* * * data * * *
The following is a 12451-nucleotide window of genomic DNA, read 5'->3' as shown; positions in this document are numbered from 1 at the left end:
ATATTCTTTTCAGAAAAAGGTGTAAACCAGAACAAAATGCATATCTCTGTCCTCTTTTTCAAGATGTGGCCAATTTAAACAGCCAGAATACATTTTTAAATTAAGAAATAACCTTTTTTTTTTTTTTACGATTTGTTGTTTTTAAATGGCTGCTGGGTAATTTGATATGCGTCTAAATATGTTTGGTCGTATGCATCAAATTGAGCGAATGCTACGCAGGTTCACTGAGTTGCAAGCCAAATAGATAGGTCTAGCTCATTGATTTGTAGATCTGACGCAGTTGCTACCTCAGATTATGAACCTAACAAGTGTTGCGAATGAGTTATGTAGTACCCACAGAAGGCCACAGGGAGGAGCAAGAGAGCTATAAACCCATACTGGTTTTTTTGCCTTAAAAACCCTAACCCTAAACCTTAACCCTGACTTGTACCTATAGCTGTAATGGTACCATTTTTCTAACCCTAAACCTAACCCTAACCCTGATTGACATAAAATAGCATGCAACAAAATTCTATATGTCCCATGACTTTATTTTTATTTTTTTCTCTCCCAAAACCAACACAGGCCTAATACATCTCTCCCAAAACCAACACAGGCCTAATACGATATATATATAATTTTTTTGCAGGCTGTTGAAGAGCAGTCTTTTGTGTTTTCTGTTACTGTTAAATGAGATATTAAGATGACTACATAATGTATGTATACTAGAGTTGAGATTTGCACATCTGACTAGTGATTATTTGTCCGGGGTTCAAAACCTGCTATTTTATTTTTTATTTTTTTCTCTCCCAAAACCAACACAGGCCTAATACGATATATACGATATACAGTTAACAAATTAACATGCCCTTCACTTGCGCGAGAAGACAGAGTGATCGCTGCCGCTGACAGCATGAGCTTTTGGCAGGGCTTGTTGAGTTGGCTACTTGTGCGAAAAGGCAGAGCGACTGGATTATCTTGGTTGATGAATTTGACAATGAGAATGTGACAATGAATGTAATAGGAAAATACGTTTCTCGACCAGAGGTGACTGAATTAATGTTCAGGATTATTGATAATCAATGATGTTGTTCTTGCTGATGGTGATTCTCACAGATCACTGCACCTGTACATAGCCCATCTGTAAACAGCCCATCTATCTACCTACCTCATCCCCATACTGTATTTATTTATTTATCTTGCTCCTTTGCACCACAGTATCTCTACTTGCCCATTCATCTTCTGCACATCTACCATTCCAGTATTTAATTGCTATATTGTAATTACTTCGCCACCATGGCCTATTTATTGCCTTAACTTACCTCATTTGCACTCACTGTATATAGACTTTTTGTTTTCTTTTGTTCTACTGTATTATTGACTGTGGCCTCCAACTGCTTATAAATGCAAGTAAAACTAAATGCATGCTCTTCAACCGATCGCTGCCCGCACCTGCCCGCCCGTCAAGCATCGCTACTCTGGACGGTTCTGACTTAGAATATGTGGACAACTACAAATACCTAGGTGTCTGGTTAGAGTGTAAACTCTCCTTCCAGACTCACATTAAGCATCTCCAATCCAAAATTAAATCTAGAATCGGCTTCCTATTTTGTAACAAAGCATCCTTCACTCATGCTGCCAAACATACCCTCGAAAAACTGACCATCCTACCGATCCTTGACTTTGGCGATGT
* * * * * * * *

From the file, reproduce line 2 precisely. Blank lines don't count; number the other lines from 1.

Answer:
ATATTCTTTTCAGAAAAAGGTGTAAACCAGAACAAAATGCATATCTCTGTCCTCTTTTTCAAGATGTGGCCAATTTAAACAGCCAGAATACATTTTTAAATTAAGAAATAACCTTTTTTTTTTTTTTACGATTTGTTGTTTTTAAATGGCTGCTGGGTAATTTGATATGCGTCTAAATATGTTTGGTCGTATGCATCAAATTGAGCGAATGCTACGCAGGTTCACTGAGTTGCAAGCCAAATAGATAGGTCTAGCTCATTGATTTGTAGATCTGACGCAGTTGCTACCTCAGATTATGAACCTAACAAGTGTTGCGAATGAGTTATGTAGTACCCACAGAAGGCCACAGGGAGGAGCAAGAGAGCTATAAACCCATACTGGTTTTTTTGCCTTAAAAACCCTAACCCTAAACCTTAACCCTGACTTGTACCTATAGCTGTAATGGTACCATTTTTCTAACCCTAAACCTAACCCTAACCCTGATTGACATAAAATAGCATGCAACAAAATTCTATATGTCCCATGACTTTATTTTTATTTTTTTCTCTCCCAAAACCAACACAGGCCTAATACATCTCTCCCAAAACCAACACAGGCCTAATACGATATATATATAATTTTTTTGCAGGCTGTTGAAGAGCAGTCTTTTGTGTTTTCTGTTACTGTTAAATGAGATATTAAGATGACTACATAATGTATGTATACTAGAGTTGAGATTTGCACATCTGACTAGTGATTATTTGTCCGGGGTTCAAAACCTGCTATTTTATTTTTTATTTTTTTCTCTCCCAAAACCAACACAGGCCTAATACGATATATACGATATACAGTTAACAAATTAACATGCCCTTCACTTGCGCGAGAAGACAGAGTGATCGCTGCCGCTGACAGCATGAGCTTTTGGCAGGGCTTGTTGAGTTGGCTACTTGTGCGAAAAGGCAGAGCGACTGGATTATCTTGGTTGATGAATTTGACAATGAGAATGTGACAATGAATGTAATAGGAAAATACGTTTCTCGACCAGAGGTGACTGAATTAATGTTCAGGATTATTGATAATCAATGATGTTGTTCTTGCTGATGGTGATTCTCACAGATCACTGCACCTGTACATAGCCCATCTGTAAACAGCCCATCTATCTACCTACCTCATCCCCATACTGTATTTATTTATTTATCTTGCTCCTTTGCACCACAGTATCTCTACTTGCCCATTCATCTTCTGCACATCTACCATTCCAGTATTTAATTGCTATATTGTAATTACTTCGCCACCATGGCCTATTTATTGCCTTAACTTACCTCATTTGCACTCACTGTATATAGACTTTTTGTTTTCTTTTGTTCTACTGTATTATTGACTGTGGCCTCCAACTGCTTATAAATGCAAGTAAAACTAAATGCATGCTCTTCAACCGATCGCTGCCCGCACCTGCCCGCCCGTCAAGCATCGCTACTCTGGACGGTTCTGACTTAGAATATGTGGACAACTACAAATACCTAGGTGTCTGGTTAGAGTGTAAACTCTCCTTCCAGACTCACATTAAGCATCTCCAATCCAAAATTAAATCTAGAATCGGCTTCCTATTTTGTAACAAAGCATCCTTCACTCATGCTGCCAAACATACCCTCGAAAAACTGACCATCCTACCGATCCTTGACTTTGGCGATGT